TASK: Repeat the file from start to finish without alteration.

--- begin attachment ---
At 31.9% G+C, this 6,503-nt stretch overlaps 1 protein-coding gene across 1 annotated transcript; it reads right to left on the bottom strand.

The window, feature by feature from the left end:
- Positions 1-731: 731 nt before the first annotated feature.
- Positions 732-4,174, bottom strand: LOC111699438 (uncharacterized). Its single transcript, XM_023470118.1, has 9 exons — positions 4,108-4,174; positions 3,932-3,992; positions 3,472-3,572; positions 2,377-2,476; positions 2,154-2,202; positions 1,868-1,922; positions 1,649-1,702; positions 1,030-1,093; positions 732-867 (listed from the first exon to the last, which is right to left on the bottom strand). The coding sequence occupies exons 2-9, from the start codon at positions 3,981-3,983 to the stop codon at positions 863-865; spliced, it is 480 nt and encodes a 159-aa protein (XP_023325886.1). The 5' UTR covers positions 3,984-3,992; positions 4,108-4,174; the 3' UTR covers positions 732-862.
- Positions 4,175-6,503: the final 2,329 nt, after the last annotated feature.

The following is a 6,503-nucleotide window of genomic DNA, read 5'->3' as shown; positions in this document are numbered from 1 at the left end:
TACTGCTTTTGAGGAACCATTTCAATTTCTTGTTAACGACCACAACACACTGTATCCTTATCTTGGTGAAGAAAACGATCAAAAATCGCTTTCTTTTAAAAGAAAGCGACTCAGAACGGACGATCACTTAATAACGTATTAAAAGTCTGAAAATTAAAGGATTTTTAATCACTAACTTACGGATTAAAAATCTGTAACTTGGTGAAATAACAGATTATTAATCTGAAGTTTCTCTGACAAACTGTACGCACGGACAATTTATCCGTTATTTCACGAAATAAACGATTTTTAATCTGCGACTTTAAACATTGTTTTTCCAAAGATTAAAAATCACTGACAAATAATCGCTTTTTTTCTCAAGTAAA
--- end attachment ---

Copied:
At 31.9% G+C, this 6,503-nt stretch overlaps 1 protein-coding gene across 1 annotated transcript; it reads right to left on the bottom strand.

The window, feature by feature from the left end:
- Positions 1-731: 731 nt before the first annotated feature.
- Positions 732-4,174, bottom strand: LOC111699438 (uncharacterized). Its single transcript, XM_023470118.1, has 9 exons — positions 4,108-4,174; positions 3,932-3,992; positions 3,472-3,572; positions 2,377-2,476; positions 2,154-2,202; positions 1,868-1,922; positions 1,649-1,702; positions 1,030-1,093; positions 732-867 (listed from the first exon to the last, which is right to left on the bottom strand). The coding sequence occupies exons 2-9, from the start codon at positions 3,981-3,983 to the stop codon at positions 863-865; spliced, it is 480 nt and encodes a 159-aa protein (XP_023325886.1). The 5' UTR covers positions 3,984-3,992; positions 4,108-4,174; the 3' UTR covers positions 732-862.
- Positions 4,175-6,503: the final 2,329 nt, after the last annotated feature.

The following is a 6,503-nucleotide window of genomic DNA, read 5'->3' as shown; positions in this document are numbered from 1 at the left end:
TACTGCTTTTGAGGAACCATTTCAATTTCTTGTTAACGACCACAACACACTGTATCCTTATCTTGGTGAAGAAAACGATCAAAAATCGCTTTCTTTTAAAAGAAAGCGACTCAGAACGGACGATCACTTAATAACGTATTAAAAGTCTGAAAATTAAAGGATTTTTAATCACTAACTTACGGATTAAAAATCTGTAACTTGGTGAAATAACAGATTATTAATCTGAAGTTTCTCTGACAAACTGTACGCACGGACAATTTATCCGTTATTTCACGAAATAAACGATTTTTAATCTGCGACTTTAAACATTGTTTTTCCAAAGATTAAAAATCACTGACAAATAATCGCTTTTTTTCTCAAGTAAA